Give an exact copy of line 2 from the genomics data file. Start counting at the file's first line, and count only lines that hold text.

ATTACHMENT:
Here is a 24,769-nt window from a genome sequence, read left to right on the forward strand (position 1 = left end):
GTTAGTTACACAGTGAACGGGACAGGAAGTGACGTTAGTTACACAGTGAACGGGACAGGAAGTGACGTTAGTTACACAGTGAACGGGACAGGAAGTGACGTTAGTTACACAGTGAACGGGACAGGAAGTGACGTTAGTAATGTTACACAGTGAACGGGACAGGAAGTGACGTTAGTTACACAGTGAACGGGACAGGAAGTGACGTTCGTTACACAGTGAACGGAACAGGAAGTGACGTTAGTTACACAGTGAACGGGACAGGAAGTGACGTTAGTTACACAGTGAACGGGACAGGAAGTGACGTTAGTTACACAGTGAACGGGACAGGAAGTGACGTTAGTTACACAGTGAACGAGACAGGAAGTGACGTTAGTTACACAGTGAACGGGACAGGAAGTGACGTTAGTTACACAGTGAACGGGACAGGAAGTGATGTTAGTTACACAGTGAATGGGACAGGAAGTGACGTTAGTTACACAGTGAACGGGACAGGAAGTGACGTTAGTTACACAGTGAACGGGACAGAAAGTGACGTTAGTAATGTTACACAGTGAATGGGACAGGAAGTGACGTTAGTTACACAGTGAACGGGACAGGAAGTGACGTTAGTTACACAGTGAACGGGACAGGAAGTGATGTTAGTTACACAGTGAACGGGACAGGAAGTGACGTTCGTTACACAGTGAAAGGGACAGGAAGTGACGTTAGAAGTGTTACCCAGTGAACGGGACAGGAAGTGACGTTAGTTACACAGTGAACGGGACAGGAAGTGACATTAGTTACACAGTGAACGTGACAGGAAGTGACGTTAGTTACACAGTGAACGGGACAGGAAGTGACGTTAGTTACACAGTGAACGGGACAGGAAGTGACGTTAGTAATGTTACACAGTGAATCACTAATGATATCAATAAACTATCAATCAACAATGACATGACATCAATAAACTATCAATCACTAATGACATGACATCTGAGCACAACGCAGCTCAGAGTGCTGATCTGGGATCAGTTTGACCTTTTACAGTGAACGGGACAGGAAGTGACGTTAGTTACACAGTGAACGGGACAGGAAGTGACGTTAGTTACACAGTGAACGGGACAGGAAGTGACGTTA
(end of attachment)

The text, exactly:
GTTAGTTACACAGTGAACGGGACAGGAAGTGACGTTAGTTACACAGTGAACGGGACAGGAAGTGACGTTAGTTACACAGTGAACGGGACAGGAAGTGACGTTAGTTACACAGTGAACGGGACAGGAAGTGACGTTAGTAATGTTACACAGTGAACGGGACAGGAAGTGACGTTAGTTACACAGTGAACGGGACAGGAAGTGACGTTCGTTACACAGTGAACGGAACAGGAAGTGACGTTAGTTACACAGTGAACGGGACAGGAAGTGACGTTAGTTACACAGTGAACGGGACAGGAAGTGACGTTAGTTACACAGTGAACGGGACAGGAAGTGACGTTAGTTACACAGTGAACGAGACAGGAAGTGACGTTAGTTACACAGTGAACGGGACAGGAAGTGACGTTAGTTACACAGTGAACGGGACAGGAAGTGATGTTAGTTACACAGTGAATGGGACAGGAAGTGACGTTAGTTACACAGTGAACGGGACAGGAAGTGACGTTAGTTACACAGTGAACGGGACAGAAAGTGACGTTAGTAATGTTACACAGTGAATGGGACAGGAAGTGACGTTAGTTACACAGTGAACGGGACAGGAAGTGACGTTAGTTACACAGTGAACGGGACAGGAAGTGATGTTAGTTACACAGTGAACGGGACAGGAAGTGACGTTCGTTACACAGTGAAAGGGACAGGAAGTGACGTTAGAAGTGTTACCCAGTGAACGGGACAGGAAGTGACGTTAGTTACACAGTGAACGGGACAGGAAGTGACATTAGTTACACAGTGAACGTGACAGGAAGTGACGTTAGTTACACAGTGAACGGGACAGGAAGTGACGTTAGTTACACAGTGAACGGGACAGGAAGTGACGTTAGTAATGTTACACAGTGAATCACTAATGATATCAATAAACTATCAATCAACAATGACATGACATCAATAAACTATCAATCACTAATGACATGACATCTGAGCACAACGCAGCTCAGAGTGCTGATCTGGGATCAGTTTGACCTTTTACAGTGAACGGGACAGGAAGTGACGTTAGTTACACAGTGAACGGGACAGGAAGTGACGTTAGTTACACAGTGAACGGGACAGGAAGTGACGTTA